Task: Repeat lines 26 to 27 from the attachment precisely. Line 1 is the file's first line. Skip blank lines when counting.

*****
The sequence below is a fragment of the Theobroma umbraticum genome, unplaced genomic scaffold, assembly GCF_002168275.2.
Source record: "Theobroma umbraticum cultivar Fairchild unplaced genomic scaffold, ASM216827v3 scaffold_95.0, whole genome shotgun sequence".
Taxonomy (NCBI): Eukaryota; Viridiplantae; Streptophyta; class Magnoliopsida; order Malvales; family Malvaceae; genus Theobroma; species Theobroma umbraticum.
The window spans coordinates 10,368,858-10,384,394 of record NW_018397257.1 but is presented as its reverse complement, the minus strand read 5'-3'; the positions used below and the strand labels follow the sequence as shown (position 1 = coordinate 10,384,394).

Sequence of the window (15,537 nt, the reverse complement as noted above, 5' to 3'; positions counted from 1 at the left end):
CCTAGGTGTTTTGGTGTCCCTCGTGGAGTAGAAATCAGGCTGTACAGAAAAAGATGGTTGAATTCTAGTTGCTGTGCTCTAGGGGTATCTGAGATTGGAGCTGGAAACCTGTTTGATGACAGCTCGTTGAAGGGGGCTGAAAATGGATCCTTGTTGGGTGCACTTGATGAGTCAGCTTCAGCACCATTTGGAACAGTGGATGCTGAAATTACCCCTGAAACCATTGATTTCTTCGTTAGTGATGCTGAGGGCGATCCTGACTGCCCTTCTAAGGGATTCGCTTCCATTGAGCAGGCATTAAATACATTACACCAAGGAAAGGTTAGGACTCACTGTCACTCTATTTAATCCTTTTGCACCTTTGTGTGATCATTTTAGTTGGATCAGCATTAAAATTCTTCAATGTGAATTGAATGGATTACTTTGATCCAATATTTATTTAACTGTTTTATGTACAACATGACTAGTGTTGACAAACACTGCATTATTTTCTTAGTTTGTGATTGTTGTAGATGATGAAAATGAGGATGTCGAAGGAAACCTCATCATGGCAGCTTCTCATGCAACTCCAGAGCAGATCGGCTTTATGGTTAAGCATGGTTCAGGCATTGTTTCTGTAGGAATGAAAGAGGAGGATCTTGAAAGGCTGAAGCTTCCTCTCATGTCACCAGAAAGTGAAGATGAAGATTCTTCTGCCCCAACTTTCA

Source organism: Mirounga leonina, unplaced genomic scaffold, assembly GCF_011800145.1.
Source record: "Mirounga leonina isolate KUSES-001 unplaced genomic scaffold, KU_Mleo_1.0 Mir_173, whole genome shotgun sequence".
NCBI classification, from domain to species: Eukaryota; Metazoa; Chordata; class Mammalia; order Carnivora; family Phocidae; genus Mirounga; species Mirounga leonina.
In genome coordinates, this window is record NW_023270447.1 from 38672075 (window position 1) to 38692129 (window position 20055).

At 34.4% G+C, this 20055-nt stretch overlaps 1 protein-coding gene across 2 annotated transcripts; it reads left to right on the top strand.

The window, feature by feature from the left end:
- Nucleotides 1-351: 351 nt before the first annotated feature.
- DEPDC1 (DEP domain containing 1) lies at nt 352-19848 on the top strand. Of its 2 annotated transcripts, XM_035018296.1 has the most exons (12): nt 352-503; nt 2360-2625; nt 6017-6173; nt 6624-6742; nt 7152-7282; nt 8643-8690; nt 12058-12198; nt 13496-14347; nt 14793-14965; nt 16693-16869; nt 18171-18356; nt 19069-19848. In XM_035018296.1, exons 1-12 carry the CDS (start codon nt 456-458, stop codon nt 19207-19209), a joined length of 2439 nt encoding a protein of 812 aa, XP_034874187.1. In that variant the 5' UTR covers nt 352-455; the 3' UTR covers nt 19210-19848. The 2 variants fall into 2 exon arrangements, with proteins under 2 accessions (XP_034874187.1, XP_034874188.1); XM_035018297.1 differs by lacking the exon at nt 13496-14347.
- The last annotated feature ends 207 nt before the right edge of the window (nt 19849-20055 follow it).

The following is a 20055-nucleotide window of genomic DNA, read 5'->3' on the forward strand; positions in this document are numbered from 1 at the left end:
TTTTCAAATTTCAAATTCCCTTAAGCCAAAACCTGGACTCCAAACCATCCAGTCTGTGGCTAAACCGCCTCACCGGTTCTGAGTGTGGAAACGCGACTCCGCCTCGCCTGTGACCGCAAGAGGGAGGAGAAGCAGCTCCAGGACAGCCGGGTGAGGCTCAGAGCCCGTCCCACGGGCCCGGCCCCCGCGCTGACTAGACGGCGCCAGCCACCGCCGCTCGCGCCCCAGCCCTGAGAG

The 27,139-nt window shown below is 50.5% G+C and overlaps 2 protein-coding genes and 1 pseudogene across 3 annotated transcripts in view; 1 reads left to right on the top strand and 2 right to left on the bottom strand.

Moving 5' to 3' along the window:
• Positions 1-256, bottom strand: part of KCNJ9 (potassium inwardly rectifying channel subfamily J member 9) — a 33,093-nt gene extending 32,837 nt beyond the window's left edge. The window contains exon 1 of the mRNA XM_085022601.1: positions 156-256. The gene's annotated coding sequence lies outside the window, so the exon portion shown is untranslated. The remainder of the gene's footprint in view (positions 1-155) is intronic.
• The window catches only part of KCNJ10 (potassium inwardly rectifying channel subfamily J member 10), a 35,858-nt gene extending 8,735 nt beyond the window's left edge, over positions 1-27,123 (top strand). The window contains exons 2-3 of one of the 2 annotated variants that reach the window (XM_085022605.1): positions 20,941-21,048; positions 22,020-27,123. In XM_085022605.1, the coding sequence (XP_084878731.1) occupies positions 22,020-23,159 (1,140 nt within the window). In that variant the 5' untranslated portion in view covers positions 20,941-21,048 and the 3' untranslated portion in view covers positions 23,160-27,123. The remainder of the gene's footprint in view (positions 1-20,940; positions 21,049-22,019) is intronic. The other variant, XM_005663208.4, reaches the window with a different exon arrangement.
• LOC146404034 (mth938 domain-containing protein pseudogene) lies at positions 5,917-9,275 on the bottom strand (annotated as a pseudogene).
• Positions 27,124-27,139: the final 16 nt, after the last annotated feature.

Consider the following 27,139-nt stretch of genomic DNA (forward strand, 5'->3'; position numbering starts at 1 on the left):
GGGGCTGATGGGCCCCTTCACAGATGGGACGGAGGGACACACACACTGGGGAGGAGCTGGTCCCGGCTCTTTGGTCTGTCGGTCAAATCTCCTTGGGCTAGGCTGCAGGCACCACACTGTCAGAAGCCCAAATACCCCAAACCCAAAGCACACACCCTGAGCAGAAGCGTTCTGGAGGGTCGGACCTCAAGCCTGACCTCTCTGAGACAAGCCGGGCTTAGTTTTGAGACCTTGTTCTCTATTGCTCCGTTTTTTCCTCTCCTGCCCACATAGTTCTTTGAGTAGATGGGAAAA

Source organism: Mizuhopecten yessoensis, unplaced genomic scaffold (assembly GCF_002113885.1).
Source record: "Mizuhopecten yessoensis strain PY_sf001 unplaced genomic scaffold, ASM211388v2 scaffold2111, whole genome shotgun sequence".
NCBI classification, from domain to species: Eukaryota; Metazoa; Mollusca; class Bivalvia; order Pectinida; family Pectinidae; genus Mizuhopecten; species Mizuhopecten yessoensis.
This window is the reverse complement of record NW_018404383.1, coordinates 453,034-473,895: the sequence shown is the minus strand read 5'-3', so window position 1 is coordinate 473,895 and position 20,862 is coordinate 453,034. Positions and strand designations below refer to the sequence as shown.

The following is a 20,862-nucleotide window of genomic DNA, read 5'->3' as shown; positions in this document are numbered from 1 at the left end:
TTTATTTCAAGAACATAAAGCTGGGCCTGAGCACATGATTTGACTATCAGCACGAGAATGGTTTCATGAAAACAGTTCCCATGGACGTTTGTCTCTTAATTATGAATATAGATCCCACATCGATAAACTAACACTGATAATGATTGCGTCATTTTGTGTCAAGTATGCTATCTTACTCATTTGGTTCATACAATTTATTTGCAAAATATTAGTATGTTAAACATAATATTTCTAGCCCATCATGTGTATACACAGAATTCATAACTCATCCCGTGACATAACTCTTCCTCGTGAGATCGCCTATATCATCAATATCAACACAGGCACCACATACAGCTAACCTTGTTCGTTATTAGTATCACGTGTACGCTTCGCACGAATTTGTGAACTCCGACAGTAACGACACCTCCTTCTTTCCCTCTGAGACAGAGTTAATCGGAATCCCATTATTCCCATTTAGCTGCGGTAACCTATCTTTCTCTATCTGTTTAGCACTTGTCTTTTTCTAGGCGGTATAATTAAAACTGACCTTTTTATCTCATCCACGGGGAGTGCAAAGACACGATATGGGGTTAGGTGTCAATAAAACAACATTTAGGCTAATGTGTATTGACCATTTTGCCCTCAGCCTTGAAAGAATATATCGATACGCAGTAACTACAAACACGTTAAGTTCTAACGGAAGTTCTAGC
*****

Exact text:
Source organism: Mizuhopecten yessoensis, unplaced genomic scaffold (assembly GCF_002113885.1).
Source record: "Mizuhopecten yessoensis strain PY_sf001 unplaced genomic scaffold, ASM211388v2 scaffold2111, whole genome shotgun sequence".